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Redstone Says No To Annointing Daughter

Sumner Redstone, the chairman and controlling shareholder of Viacom and CBS says he loves his daughter Shari, but he doesn't want her to succeed him in his role.

"The reason she won't succeed me is not she, that she isn't qualified," Sumner told CNBC's David Faber in an exclusive interview. "But I have made it clear that good governance requires — these are two public companies, they're not private like national, that two companies, these private companies — the boards should decide who succeeds me. I'm not worried about it 'cause it's gonna be another 20, 30 years."

(Correction: An earlier version of this story incorrectly indicated above that Sumner felt his daughter was not qualified to succeed him and that a deal had been reached to buy out Sumner's daughter's interest in CBS and Viacom.)

The 85-year-old Redstone gave his daughter high marks for her stewardship of the privately held movie theaters she runs, but made it clear that succession is not in the cards. (See video below for more on this. For a full profile of the media mogul, see the videos at right).

Shari Redstone, 54, currently runs the Theater Circuit National Amusements, but for some time was widely considered her father's heir apparent in the role of chairman of CBS and Viacom . She currently sits on the baord of both companies and controls 20 percent of the holding company, also called National Amusements, that owns the controlling stake in Viacom and CBS.

"As far as operating the circuit, I believe she's number one," Redstone said. "She's in a fabulous job. I think she's done a better job than — every head of any circuit. And that is generally known."

Told of Mr. Redstone’s comments, Nancy Sterling, a spokeswoman for Ms. Redstone, told The New York Times the comments were “absolutely inaccurate.” Sterling said that “there is no final agreement” and as a result, “this calls into question the veracity of anything else he might say.” (Click here to read the New York Times story).

She acknowledged that the father and daughter were in negotiations — which included a confidentiality agreement — and said she was “only speaking because he broke it first.”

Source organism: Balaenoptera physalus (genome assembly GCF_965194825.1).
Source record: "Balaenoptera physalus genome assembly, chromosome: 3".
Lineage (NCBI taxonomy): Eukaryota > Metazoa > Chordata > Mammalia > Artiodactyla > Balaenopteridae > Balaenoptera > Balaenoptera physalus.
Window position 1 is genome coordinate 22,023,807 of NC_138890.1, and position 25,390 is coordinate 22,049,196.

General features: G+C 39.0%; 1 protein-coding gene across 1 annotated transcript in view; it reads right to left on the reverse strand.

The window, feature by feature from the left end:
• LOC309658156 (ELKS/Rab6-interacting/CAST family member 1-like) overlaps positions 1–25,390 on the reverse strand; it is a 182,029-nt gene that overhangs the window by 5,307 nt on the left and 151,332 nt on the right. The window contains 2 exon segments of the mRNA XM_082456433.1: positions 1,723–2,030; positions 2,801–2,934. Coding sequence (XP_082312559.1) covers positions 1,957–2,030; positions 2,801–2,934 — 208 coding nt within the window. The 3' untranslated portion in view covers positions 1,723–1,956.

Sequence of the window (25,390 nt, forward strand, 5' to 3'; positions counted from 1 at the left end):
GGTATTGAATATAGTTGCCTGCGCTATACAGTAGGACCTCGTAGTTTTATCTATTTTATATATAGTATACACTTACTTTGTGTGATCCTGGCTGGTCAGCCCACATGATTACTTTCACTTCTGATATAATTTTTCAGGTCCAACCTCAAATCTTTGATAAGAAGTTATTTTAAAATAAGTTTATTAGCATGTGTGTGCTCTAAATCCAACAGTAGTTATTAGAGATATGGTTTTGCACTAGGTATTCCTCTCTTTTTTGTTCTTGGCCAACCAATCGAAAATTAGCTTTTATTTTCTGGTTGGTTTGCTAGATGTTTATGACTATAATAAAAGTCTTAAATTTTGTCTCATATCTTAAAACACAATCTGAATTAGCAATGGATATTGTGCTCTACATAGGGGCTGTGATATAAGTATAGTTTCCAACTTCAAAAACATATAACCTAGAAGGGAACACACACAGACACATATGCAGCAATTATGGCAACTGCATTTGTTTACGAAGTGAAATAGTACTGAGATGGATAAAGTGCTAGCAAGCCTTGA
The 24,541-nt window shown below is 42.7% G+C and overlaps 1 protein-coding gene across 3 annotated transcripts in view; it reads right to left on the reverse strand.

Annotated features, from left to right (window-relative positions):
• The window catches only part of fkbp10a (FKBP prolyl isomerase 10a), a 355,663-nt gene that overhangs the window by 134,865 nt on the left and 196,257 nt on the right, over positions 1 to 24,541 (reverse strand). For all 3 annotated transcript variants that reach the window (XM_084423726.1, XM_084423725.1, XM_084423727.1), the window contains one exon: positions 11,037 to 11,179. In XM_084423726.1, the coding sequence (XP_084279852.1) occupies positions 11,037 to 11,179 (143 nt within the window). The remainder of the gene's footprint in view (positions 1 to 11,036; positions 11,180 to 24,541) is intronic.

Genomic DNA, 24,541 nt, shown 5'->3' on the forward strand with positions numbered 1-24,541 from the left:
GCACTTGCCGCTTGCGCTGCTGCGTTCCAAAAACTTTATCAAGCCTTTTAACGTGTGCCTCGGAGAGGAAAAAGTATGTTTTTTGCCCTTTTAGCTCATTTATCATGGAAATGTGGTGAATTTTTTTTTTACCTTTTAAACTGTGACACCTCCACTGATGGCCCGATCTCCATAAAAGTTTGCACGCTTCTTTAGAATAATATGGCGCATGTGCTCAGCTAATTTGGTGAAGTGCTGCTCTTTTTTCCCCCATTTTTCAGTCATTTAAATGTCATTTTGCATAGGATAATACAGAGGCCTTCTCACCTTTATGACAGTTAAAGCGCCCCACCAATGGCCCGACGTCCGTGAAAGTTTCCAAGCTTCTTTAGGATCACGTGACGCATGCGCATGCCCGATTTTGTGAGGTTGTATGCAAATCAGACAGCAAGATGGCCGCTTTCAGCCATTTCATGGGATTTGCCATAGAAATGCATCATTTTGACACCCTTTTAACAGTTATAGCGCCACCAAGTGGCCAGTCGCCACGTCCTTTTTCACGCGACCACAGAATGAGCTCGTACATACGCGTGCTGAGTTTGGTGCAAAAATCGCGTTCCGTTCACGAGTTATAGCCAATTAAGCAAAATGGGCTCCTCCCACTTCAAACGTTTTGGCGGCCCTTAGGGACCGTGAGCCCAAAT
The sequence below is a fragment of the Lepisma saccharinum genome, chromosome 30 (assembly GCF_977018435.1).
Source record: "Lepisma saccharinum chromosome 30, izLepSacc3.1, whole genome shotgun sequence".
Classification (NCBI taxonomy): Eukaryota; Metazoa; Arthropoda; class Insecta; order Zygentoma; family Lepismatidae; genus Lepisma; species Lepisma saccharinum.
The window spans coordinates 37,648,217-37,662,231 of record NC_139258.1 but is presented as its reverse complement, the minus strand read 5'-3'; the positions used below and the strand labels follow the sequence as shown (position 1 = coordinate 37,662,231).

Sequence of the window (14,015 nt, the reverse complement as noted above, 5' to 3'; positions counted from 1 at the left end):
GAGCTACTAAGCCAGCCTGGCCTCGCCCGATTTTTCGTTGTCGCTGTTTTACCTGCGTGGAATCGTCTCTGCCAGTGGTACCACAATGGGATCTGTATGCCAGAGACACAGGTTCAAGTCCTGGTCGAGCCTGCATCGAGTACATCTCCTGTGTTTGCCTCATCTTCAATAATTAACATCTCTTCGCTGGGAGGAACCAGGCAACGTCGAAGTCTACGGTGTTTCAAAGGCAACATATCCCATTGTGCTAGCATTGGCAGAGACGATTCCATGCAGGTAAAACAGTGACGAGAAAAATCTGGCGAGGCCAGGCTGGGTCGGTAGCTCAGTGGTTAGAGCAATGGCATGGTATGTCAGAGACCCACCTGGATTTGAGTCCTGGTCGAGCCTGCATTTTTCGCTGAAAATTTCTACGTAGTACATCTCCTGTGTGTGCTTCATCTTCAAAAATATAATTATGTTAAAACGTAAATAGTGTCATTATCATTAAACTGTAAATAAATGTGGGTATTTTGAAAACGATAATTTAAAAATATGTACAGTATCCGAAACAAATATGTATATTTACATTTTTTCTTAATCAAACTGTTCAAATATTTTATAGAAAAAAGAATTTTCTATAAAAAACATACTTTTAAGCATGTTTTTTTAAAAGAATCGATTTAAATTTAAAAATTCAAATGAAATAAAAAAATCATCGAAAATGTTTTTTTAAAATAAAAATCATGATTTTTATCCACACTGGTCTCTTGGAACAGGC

In a separate e-mail statement to CNBC, Sterling said that Redstone would not publicly comment on her father’s characterization of the talks:

"Ongoing discussions between Ms. Redstone and Mr. Redstone were, by mutual agreement, supposed to be confidential and Ms. Redstone will not publicly comment on Mr. Redstone’s characterization of them. Ms. Redstone will say that these discussions have not resulted in any final agreement and that, as President of National Amusements and its co-owner with Mr. Redstone, she is committed to fully protect the best interests of National Amusements, including its subsidiaries Viacom and CBS, and to ensure that any successor to Mr. Redstone as Viacom and CBS Chair has the full support of the companies’ shareholders and directors."

The family holding company, National Amusements, holds the family’s stakes in CBS and Viacom, as well as a 1,500-screen movie theater chain. Redstone, owns 80 percent of National Amusements, while Shari Redstone, 54, owns 20 percent. National, in turn, controls 79 percent of the vote in Viacom, and 76 percent of the vote in CBS. National owns 11 percent of the equity of each media company.

As part of the deal, Shari Redstone would leave the boards of both CBS and Viacom, effectively ending her hopes of succeeding her father at the helm of the companies.

“I really am doing this to accommodate Shari,” he said, adding that she “has done a great job running the circuit, operating it.”

Mr. Redstone’s falling out with his daughter, which spilled into public view last summer, is one of several conflicts he has had over the years with executives, family members and even movie stars.

(Correction: An earlier version of this story incorrectly indicated above that Sumner felt his daughter was not qualified to succeed him and that a deal had been reached to buy out Sumner's daughter's interest in CBS and Viacom.)